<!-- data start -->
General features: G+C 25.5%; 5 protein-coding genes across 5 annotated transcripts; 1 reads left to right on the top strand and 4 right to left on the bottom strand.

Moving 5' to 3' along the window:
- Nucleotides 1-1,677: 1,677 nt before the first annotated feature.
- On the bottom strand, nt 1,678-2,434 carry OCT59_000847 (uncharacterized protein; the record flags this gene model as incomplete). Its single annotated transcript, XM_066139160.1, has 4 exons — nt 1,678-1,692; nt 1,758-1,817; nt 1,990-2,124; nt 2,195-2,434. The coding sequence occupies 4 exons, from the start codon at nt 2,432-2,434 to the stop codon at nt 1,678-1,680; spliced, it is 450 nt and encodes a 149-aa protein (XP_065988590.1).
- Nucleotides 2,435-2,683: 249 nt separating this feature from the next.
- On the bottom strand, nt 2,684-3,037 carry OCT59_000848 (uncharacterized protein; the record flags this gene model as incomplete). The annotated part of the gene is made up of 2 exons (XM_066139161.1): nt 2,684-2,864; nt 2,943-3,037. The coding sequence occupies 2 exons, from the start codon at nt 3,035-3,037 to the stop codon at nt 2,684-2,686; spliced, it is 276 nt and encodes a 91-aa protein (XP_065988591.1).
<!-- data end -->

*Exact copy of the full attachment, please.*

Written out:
General features: G+C 25.5%; 5 protein-coding genes across 5 annotated transcripts; 1 reads left to right on the top strand and 4 right to left on the bottom strand.

Moving 5' to 3' along the window:
- Nucleotides 1-1,677: 1,677 nt before the first annotated feature.
- On the bottom strand, nt 1,678-2,434 carry OCT59_000847 (uncharacterized protein; the record flags this gene model as incomplete). Its single annotated transcript, XM_066139160.1, has 4 exons — nt 1,678-1,692; nt 1,758-1,817; nt 1,990-2,124; nt 2,195-2,434. The coding sequence occupies 4 exons, from the start codon at nt 2,432-2,434 to the stop codon at nt 1,678-1,680; spliced, it is 450 nt and encodes a 149-aa protein (XP_065988590.1).
- Nucleotides 2,435-2,683: 249 nt separating this feature from the next.
- On the bottom strand, nt 2,684-3,037 carry OCT59_000848 (uncharacterized protein; the record flags this gene model as incomplete). The annotated part of the gene is made up of 2 exons (XM_066139161.1): nt 2,684-2,864; nt 2,943-3,037. The coding sequence occupies 2 exons, from the start codon at nt 3,035-3,037 to the stop codon at nt 2,684-2,686; spliced, it is 276 nt and encodes a 91-aa protein (XP_065988591.1).